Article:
The insufficiency of only an inner law. External God-revealed law. The meaning of Moses’ Law and the New Testament Law for us.
The aim in life for every person is to prepare himself for eternal salvation and beatitude. A person must live saintly and blamelessly, in other words, according to God’s will.
How can a person recognize God’s will? First, in his conscience, which is therefore called the voice of God in man’s soul. If the fall into sin had not darkened man’s soul, he would be able to direct his life’s path infallibly and firmly by the dictates of his conscience, through which the internal moral law is imparted. It is well known that a sinful man, not only has a damaged mind, heart, and will, but also a darkened conscience; its judgment and voice have lost their unconditional clarity and strength. Some people are, therefore, said to be conscienceless.
The conscience alone, its inner voice, has become insufficient for man to live and act by, in accordance with God’s will. The necessity for an external authority has arisen, for an external, divinely revealed law. This kind of law was given to people by God in two forms: first, a preparatory law, the Old Testament Law of Moses; and secondly, the complete and perfect law of the New Testament.
Two aspects must be distinguished: 1) religious morality and 2) religious ritual, which are closely tied to the history and culture of the Jewish nation. The second aspect, of course, has faded for us Christians. These national, customary practices and laws have fallen away. But the religious, moral law of Moses has preserved its strength within Christianity. That is why all ten commandments of Moses are obligatory for Christians and why Christianity has not abolished them. On the contrary, Christianity has taught people to understand these commandments not externally and literally, in the tradition of blind, slavish obedience and only external adherence, but has disclosed their deep meaning and has taught perfect and complete understanding and fulfillment of this law. But of course, for us Christians, Moses’ Law has meaning only because its main commandments (the Ten Commandments and the commandment of love for God and one’s neighbor) are accepted and disclosed by Christianity. We are guided not by these preparatory and temporary laws of Moses, but by the perfect and eternal law of Christ.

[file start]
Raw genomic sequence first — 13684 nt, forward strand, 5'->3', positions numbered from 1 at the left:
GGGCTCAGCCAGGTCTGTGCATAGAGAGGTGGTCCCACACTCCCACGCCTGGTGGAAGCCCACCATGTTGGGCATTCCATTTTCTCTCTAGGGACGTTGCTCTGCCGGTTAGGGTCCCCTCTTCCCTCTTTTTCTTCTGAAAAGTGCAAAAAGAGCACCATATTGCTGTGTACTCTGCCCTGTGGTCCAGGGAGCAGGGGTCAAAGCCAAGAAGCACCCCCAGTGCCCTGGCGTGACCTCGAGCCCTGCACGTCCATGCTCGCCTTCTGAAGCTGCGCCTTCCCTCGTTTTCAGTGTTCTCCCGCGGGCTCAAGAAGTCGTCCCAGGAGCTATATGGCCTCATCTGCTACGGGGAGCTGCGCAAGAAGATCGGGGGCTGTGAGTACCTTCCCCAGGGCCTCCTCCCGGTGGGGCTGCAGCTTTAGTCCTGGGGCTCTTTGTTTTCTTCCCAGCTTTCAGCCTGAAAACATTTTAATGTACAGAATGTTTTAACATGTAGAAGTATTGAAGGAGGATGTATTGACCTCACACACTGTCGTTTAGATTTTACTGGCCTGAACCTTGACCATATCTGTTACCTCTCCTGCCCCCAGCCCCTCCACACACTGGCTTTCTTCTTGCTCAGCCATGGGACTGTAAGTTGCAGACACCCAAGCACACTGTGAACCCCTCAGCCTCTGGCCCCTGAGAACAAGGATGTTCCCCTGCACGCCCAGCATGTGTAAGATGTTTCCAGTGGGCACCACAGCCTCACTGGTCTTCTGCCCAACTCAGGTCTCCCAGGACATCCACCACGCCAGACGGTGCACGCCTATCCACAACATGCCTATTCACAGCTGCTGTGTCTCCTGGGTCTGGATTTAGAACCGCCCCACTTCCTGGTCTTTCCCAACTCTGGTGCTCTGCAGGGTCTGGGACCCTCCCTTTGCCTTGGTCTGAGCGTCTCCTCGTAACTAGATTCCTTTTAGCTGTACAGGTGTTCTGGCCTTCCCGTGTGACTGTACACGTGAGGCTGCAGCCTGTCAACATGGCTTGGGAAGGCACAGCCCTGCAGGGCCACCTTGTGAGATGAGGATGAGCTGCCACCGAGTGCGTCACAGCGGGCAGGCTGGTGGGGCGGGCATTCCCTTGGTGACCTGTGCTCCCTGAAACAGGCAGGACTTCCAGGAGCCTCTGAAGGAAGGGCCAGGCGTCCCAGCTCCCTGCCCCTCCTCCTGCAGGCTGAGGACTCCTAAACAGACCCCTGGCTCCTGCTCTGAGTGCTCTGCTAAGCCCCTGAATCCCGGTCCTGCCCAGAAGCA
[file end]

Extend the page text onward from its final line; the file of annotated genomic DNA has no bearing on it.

St. Basil the Great said that “If he is funny who burns a light before himself in the sunlight, he is so much funnier to remain in the legalistic shade (of the Old Testament) while hearing the sermons of the New Testament.” The most important difference between Old and New Testament Law is that the Old Testament considered the external actions of man, while the New Testament considers man’s heart, his inner motivations. In the Old Testament, man submitted himself to God, as a slave to his Lord; In the New Testament, he strives to submit himself, as a son to his beloved father. At the present time, many view the Old Testament incorrectly; they see nothing good in it, searching only for rude and cruel traits. This is a false view. It is necessary to remember the low level of spiritual development in people of that time, thousands of years ago. Under those conditions of rough and cruel customs, the rules and norms of Moses’s Law, which seems cruel to us today, (i.e., “an eye for an eye, and a tooth for a tooth”, etc.) was actually not so at all. These laws did not destroy human cruelty and revenge, of course (this could be done only by the New Testament), but controlled them and established firm and strict boundaries. Besides this, we should not forget that the commandment of love for God and one’s neighbor, which Our Lord considered the most important, was taken by Him from Moses’ Law. (Mark 12:29-31). Holy Apostle Paul writes, Wherefore the law is holy, and the commandment holy, and just, and good (Romans 7:12).